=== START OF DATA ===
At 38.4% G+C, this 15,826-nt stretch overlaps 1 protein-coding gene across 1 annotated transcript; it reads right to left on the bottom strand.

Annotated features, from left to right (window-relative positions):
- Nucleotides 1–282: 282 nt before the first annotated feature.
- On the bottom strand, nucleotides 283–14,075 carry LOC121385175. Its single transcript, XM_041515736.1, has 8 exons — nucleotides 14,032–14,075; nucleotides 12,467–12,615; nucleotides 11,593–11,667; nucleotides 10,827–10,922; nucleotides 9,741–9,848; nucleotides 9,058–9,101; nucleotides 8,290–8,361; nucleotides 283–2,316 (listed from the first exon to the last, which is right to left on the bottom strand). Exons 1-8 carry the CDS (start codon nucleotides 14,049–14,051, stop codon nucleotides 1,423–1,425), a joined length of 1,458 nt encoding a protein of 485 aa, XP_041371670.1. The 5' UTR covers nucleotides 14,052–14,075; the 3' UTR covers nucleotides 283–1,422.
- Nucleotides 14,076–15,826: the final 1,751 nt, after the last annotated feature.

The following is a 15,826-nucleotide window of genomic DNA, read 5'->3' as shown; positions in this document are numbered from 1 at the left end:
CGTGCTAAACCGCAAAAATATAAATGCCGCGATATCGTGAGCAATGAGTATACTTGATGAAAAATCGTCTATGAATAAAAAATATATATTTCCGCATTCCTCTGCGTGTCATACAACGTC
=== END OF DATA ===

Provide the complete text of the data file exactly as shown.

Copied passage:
At 38.4% G+C, this 15,826-nt stretch overlaps 1 protein-coding gene across 1 annotated transcript; it reads right to left on the bottom strand.

Annotated features, from left to right (window-relative positions):
- Nucleotides 1–282: 282 nt before the first annotated feature.
- On the bottom strand, nucleotides 283–14,075 carry LOC121385175. Its single transcript, XM_041515736.1, has 8 exons — nucleotides 14,032–14,075; nucleotides 12,467–12,615; nucleotides 11,593–11,667; nucleotides 10,827–10,922; nucleotides 9,741–9,848; nucleotides 9,058–9,101; nucleotides 8,290–8,361; nucleotides 283–2,316 (listed from the first exon to the last, which is right to left on the bottom strand). Exons 1-8 carry the CDS (start codon nucleotides 14,049–14,051, stop codon nucleotides 1,423–1,425), a joined length of 1,458 nt encoding a protein of 485 aa, XP_041371670.1. The 5' UTR covers nucleotides 14,052–14,075; the 3' UTR covers nucleotides 283–1,422.
- Nucleotides 14,076–15,826: the final 1,751 nt, after the last annotated feature.

The following is a 15,826-nucleotide window of genomic DNA, read 5'->3' as shown; positions in this document are numbered from 1 at the left end:
CGTGCTAAACCGCAAAAATATAAATGCCGCGATATCGTGAGCAATGAGTATACTTGATGAAAAATCGTCTATGAATAAAAAATATATATTTCCGCATTCCTCTGCGTGTCATACAACGTC